Fever outbreak would wipe out Australia's purebred pigs

Fever outbreak would wipe out Australia's purebred pigs

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CAUTION: Rare and pure bred pig "custodian" Katy Brown, pictured with Tamworth and Duroc piglets, says an outbreak of African Swine Fever would wipe out Australia's already under pressure pure bred pig population.

CAUTION: Rare and pure bred pig "custodian" Katy Brown, pictured with Tamworth and Duroc piglets, says an outbreak of African Swine Fever would wipe out Australia's already under pressure pure bred pig population.

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The eight pure breeds of pig remaining in Australia, many numbering less than 200, are vulnerable to an outbreak of African Swine Fever.

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It's safer to assume that African Swine Fever is already here and take all measures with that in mind, according to rare pig breed custodian, Katy Brown.

The northern Victoria-based breeder said pig producers, large and small, should brace for the arrival of ASF.

Ms Brown said that if ASF arrived in Australia, it would wipe out the already critically scarce rare breeds and pure breeds.

It would also be the last straw for many smaller, family operated pig enterprises, she said.

ASF presented a difficult foe for the pig industry and "every individual has a big responsibility" in responding to the threat.

"There is no cure, no vaccine, no treatment," she said.

"I have been following the outbreak of the disease since it started in China. I am interested in the progression of pig diseases, how they spread and how they manage them," she said.

With different strains of ASF - acute (sudden death) and chronic (gradual signs) - the chronic strains were not likely to be detected immediately, she said.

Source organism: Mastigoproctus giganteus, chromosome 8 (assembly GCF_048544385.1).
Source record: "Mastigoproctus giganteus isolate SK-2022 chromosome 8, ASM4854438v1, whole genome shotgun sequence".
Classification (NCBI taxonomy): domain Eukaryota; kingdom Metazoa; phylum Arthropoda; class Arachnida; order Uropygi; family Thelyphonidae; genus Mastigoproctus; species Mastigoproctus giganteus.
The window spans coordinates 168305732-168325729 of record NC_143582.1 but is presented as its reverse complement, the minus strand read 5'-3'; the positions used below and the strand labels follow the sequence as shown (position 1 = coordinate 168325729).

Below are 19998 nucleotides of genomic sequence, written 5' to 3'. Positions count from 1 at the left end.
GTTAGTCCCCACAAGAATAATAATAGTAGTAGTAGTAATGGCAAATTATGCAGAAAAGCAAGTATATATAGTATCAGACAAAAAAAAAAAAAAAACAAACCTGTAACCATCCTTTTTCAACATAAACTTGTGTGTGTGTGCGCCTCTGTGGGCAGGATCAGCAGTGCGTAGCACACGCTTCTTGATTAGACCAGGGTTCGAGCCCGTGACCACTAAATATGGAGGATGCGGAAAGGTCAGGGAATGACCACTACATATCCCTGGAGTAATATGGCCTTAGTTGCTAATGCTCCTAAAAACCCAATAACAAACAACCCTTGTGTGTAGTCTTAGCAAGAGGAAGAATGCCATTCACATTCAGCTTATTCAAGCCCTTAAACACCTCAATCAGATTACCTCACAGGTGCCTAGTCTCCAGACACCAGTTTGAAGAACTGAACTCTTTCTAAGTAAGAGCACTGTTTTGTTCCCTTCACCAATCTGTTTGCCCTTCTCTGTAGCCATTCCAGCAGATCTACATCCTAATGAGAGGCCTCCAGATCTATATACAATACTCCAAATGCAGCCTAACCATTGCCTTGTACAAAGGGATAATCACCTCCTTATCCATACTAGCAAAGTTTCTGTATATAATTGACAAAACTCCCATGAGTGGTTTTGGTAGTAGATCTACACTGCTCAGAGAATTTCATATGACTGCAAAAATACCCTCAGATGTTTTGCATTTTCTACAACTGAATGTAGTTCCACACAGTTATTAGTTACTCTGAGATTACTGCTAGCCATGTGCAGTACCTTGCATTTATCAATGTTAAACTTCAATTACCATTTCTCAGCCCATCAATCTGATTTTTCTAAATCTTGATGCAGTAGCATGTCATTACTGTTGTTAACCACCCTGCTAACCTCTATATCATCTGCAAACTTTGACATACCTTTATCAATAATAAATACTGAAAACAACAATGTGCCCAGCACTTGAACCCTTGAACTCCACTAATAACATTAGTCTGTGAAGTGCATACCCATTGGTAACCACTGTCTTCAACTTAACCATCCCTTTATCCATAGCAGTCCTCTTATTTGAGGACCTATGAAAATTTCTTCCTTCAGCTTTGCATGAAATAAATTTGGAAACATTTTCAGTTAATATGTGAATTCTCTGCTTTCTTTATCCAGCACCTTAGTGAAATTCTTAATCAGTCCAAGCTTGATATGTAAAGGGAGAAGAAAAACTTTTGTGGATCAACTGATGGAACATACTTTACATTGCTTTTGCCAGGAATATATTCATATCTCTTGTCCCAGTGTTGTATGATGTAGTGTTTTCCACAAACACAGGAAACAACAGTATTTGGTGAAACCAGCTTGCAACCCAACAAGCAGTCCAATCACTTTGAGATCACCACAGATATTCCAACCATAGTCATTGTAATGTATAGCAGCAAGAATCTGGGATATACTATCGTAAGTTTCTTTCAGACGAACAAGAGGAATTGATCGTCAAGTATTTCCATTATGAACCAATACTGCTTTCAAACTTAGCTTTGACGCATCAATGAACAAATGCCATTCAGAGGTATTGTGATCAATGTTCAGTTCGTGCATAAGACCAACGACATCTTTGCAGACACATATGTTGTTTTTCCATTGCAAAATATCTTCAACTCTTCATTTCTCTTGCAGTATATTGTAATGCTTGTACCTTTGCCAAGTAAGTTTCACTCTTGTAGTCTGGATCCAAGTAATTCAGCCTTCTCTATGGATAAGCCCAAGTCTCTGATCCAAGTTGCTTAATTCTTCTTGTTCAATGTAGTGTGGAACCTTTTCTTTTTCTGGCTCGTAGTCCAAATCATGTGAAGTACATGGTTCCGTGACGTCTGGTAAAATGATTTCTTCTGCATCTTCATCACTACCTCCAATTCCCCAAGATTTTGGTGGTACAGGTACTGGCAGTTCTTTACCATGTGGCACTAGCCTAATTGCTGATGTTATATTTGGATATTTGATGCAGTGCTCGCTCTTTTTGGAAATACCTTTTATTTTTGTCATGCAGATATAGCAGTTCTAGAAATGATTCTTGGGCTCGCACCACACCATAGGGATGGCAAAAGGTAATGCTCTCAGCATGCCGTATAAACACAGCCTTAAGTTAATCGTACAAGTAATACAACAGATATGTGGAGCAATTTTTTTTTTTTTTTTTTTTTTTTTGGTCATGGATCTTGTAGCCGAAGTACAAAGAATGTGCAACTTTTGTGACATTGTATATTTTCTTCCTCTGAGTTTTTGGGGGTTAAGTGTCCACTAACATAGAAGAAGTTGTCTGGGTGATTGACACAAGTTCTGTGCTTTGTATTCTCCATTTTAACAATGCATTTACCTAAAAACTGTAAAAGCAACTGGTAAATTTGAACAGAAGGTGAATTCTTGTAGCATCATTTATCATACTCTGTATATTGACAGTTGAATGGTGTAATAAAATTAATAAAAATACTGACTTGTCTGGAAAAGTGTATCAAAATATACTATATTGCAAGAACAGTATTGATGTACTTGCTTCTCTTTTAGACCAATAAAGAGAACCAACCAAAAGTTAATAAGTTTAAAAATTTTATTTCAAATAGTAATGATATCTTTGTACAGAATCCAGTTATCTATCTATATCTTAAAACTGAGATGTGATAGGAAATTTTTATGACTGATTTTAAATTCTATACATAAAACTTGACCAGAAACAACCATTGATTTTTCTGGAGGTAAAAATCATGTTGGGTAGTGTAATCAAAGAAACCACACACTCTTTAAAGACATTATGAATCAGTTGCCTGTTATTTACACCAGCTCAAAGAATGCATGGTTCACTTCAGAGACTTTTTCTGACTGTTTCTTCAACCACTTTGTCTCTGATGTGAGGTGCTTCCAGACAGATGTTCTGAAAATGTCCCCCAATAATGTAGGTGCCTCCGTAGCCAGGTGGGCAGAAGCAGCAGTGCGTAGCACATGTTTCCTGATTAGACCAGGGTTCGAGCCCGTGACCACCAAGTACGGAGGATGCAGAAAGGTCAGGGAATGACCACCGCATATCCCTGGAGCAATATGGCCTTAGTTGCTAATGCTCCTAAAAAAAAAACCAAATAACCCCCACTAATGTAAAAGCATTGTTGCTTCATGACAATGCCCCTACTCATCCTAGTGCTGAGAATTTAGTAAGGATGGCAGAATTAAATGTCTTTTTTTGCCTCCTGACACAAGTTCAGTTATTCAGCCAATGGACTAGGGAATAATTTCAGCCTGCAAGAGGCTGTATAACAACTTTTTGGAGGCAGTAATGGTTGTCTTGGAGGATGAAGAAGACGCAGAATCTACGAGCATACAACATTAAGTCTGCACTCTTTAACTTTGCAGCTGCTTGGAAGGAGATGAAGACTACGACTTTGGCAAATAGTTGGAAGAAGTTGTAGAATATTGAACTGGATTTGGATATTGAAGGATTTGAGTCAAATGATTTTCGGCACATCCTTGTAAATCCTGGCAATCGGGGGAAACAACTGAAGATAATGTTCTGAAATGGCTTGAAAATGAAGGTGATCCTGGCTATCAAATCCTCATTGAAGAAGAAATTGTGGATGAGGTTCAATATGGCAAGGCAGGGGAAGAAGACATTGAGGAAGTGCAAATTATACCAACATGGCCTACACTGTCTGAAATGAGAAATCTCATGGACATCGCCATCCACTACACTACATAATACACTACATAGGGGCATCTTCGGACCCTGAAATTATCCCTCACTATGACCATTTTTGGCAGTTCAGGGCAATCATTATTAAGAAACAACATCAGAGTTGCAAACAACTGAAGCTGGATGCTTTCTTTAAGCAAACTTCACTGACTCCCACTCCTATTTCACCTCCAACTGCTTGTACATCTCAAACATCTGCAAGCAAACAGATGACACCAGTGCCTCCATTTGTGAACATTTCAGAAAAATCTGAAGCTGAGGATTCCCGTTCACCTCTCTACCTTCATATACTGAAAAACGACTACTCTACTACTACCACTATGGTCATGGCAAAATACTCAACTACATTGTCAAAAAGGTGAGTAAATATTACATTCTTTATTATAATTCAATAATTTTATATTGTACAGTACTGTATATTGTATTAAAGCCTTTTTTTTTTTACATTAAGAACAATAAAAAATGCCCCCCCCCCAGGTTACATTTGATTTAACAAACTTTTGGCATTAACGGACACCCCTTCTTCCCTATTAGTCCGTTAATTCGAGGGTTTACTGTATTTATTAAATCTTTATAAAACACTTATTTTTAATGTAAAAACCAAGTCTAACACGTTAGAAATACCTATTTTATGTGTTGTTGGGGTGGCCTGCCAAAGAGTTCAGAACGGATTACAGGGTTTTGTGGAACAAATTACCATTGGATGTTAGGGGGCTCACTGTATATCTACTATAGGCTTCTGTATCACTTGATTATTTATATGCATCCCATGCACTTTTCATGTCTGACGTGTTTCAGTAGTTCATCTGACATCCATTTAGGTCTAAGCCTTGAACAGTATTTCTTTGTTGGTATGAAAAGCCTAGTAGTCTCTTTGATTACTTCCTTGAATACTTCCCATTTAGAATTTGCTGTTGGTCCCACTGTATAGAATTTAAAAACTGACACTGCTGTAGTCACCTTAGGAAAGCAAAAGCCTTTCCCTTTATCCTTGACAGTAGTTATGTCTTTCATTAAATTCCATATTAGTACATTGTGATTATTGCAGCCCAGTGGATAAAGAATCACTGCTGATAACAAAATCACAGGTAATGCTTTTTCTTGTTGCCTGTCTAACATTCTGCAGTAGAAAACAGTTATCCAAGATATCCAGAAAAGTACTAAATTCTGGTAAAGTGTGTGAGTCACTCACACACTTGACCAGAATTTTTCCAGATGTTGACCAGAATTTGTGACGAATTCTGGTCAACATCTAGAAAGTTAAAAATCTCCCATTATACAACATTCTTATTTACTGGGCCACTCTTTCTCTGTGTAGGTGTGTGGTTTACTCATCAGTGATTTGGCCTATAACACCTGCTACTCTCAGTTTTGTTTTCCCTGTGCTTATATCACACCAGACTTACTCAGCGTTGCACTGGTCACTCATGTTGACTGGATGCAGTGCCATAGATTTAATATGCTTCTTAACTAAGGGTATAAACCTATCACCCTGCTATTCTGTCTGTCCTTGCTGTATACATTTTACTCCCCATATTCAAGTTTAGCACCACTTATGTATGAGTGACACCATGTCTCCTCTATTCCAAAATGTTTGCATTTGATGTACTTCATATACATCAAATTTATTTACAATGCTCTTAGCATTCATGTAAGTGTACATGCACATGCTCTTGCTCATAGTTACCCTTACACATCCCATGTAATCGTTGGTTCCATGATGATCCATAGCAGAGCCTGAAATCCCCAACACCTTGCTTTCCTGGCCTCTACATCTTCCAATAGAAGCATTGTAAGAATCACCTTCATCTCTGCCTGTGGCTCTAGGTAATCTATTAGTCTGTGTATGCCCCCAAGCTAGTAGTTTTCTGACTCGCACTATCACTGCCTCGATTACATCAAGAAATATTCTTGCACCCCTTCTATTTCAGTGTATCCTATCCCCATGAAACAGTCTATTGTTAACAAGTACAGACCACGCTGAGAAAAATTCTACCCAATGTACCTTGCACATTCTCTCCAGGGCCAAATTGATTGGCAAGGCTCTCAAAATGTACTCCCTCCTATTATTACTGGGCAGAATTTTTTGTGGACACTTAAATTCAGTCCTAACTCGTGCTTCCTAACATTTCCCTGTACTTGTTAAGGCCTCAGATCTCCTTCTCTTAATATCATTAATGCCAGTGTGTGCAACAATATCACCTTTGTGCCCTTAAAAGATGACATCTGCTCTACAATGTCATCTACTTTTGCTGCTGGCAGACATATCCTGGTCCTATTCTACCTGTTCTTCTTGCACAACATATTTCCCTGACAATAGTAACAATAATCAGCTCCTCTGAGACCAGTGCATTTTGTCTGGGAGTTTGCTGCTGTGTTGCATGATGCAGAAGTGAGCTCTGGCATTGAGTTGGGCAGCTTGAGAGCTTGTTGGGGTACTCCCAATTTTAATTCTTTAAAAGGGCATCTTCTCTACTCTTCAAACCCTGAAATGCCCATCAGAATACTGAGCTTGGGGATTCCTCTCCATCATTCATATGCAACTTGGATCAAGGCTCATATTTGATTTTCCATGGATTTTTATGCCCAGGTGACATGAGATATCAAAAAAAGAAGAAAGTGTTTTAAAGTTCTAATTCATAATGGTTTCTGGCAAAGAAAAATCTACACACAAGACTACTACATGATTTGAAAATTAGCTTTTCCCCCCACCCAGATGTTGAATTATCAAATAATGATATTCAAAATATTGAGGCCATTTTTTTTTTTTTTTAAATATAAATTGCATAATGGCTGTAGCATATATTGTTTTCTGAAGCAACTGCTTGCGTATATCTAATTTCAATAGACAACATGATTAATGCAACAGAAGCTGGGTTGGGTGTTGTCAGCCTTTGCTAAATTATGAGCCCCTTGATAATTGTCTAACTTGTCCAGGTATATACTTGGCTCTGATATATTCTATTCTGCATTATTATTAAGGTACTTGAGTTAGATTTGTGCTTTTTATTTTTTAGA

"During that time it's business as usual. We need to look at anything that looks different as it pops up we need to assume it is an ASF issue," she said.

"Even though it probably isn't, we need to change our way of thinking and put processes in place immediately."

She said there was an increase in detection of positive tests to ASF in illegal meat.

Ms Brown said the decision to cancel the pig exhibition at this year's Bendigo Show came when she decided the risk was too great.

"I didn't want it to be on my conscience," she said.

Ms Brown said that individuals had a responsibility to educate themselves about the disease and to educate non-pig people as much as possible.

"We need to consider each risky movement we do and try to check yourself every time," she said.

"It's a big responsibility being a custodian of these rare and pure breeds," she said.

"No live pigs, semen, embryos or eggs can be brought in for biosecurity reasons . This is why the eight pure breeds are so important and many exist in numbers less than 200."

Ms Brown said that her herd was split over three properties with all the grower-pigs not required as breeders now at a third site.

"This will ensure that movement to the abattoir, etc., does not effect the biosecurity of the two main breeder herds. This has increased costs and time but is a good move as far as biosecurity goes," she said.

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